WEDNESDAY, March 23, 2022 (HealthDay News) — For patients with acute myeloid leukemia (AML), non-Hispanic Black individuals have inferior survival to non-Hispanic White individuals, with census tract measures accounting for most of the disparities in survival, according to a study recently published in Blood.
Ivy Elizabeth Abraham, M.D., from UChicago Medicine Ingalls Memorial Hospital, and colleagues conducted a discrete survival analysis on 822 adults with AML from six urban cancer centers. The contribution of neighborhood measures of structural racism on racial/ethnic differences in survival was examined. Mediation analysis of the risk of leukemia death between groups was examined across composite variables.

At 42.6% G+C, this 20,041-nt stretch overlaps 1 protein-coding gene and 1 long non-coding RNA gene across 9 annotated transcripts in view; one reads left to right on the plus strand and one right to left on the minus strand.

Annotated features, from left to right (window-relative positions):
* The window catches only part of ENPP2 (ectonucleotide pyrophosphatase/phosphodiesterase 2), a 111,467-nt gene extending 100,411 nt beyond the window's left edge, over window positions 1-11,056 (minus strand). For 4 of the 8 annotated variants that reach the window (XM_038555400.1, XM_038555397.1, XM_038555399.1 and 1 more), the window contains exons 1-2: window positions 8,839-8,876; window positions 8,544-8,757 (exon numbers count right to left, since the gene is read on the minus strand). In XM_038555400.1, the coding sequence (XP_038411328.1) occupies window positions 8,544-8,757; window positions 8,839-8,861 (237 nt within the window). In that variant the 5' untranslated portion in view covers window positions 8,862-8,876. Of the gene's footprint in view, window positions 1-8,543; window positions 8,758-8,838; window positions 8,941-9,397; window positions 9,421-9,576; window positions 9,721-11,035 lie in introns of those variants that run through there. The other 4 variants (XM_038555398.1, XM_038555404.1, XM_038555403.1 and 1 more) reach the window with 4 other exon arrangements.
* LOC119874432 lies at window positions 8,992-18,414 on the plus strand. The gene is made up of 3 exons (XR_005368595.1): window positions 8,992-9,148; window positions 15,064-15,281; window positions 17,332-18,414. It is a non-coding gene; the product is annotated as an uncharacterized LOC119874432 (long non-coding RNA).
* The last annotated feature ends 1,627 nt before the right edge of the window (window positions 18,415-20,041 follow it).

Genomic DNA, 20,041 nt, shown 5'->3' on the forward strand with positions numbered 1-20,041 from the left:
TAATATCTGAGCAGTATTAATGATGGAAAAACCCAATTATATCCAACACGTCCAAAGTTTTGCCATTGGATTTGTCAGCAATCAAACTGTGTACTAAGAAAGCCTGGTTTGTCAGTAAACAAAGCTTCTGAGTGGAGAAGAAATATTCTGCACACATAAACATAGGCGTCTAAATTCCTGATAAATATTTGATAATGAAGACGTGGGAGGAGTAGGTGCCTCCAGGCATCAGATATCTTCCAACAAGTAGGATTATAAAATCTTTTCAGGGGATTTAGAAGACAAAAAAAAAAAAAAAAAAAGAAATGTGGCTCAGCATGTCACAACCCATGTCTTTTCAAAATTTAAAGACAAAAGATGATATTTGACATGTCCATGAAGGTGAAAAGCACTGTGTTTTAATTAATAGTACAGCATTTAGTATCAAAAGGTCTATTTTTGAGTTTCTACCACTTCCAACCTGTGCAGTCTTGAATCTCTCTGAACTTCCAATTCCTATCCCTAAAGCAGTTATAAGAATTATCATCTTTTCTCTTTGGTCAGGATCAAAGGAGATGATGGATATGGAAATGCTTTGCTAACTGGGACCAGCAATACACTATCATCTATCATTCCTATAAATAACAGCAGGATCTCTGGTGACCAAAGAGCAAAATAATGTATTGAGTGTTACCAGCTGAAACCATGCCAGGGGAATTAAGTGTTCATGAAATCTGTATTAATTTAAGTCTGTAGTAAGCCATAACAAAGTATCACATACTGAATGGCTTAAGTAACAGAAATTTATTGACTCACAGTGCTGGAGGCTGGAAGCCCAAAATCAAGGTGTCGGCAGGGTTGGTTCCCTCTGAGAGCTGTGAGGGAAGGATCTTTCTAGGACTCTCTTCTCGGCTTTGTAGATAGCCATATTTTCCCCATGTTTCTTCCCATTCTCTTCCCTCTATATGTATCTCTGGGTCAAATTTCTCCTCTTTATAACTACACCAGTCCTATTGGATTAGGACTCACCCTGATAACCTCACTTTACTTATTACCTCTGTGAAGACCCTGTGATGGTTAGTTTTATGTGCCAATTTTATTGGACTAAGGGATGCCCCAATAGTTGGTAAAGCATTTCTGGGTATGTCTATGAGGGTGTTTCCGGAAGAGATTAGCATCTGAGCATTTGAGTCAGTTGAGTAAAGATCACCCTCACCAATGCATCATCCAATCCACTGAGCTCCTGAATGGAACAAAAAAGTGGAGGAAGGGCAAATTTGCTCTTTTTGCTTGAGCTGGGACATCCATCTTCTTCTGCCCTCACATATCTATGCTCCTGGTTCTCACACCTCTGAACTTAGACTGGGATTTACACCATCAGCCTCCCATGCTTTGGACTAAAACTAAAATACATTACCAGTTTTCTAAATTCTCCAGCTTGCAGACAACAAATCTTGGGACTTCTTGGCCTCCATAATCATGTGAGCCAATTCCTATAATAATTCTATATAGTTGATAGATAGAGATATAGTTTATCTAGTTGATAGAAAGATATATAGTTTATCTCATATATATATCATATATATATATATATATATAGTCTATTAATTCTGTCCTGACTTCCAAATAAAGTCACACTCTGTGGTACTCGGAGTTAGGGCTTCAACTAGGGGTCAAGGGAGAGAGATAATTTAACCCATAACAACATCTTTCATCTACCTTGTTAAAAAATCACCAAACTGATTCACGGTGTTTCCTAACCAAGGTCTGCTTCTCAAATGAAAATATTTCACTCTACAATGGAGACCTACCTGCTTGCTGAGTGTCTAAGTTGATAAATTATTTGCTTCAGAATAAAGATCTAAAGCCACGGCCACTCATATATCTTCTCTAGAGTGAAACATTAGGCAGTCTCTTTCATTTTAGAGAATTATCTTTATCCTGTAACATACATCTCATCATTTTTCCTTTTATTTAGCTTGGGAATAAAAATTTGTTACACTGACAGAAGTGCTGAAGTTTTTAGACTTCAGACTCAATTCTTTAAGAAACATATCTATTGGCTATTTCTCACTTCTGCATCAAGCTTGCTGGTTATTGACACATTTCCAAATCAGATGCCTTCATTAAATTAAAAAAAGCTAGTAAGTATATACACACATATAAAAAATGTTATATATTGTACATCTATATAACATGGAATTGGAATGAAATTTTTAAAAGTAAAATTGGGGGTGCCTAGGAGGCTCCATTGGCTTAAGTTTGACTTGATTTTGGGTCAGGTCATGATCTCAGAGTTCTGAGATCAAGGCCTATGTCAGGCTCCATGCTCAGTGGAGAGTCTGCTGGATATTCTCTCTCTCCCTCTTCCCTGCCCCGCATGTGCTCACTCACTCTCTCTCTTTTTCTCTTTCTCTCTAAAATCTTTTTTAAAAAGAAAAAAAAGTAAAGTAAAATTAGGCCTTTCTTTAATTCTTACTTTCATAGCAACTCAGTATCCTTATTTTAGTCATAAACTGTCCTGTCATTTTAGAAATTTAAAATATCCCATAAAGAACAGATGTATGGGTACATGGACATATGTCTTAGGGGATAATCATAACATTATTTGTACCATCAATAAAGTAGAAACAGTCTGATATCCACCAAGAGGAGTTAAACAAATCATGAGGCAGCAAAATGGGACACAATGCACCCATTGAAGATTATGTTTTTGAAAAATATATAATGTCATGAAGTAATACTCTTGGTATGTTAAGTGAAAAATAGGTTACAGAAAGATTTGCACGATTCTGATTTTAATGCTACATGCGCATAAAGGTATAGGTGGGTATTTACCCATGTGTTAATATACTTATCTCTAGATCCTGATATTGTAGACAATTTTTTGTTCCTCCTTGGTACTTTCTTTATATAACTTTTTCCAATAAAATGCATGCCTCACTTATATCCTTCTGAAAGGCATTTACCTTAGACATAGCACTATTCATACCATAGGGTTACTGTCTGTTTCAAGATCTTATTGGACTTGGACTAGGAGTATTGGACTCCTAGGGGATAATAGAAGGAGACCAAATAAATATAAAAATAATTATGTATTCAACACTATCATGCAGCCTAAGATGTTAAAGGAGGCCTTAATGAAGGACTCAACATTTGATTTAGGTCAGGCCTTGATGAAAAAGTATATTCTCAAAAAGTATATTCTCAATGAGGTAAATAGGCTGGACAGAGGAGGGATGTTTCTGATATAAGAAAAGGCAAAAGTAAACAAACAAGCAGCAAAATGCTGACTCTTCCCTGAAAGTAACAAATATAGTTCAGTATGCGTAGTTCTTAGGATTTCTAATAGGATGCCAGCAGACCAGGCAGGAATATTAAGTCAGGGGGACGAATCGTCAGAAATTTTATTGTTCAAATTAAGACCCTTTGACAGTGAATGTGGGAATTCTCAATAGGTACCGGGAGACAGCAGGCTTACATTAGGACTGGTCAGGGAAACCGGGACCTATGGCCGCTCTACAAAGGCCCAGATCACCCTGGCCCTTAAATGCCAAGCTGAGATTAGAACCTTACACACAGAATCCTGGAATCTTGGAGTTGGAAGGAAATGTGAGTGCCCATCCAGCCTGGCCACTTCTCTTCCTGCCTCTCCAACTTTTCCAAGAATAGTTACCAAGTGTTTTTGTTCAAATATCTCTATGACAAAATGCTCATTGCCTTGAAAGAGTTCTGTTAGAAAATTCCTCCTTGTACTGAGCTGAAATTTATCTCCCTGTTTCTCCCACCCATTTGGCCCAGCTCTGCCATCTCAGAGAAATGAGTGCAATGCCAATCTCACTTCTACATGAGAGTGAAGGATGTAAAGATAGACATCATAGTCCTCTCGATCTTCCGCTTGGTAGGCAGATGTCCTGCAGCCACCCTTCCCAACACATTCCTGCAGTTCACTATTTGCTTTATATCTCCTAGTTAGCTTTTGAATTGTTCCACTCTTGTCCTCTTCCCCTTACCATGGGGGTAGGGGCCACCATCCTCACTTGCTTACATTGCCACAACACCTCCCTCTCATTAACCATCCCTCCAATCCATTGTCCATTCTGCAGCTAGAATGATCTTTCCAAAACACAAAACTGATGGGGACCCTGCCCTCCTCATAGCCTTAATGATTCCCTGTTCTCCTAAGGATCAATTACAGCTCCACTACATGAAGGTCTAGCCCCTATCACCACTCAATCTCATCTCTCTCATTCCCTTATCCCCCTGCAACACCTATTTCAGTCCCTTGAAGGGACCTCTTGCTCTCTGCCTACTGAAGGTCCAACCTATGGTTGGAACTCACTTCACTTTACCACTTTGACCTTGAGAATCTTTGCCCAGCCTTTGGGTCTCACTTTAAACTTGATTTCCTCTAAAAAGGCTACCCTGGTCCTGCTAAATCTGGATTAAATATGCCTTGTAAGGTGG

The researchers found that mortality was higher for non-Hispanic Black and Hispanic patients versus non-Hispanic White patients. For leukemia death, nearly all of the disparities between non-Hispanic Black and non-Hispanic White and Hispanic and non-Hispanic White patients were accounted for by census tract measures. Additional mediators of survival disparities were treatment patterns, including induction intensity and allogeneic transplant, as well as treatment complications, as assessed by intensive care unit admission during induction chemotherapy.
“We focus our energies on tailoring therapies to the patient’s physical health, as well as the molecular characteristics of the leukemia,” a coauthor said in a statement. “But no one’s really paid attention to the third piece in that Venn diagram, which is the social determinants of health, both individual as well as the neighborhood, which represents the continuum of their experiences.”
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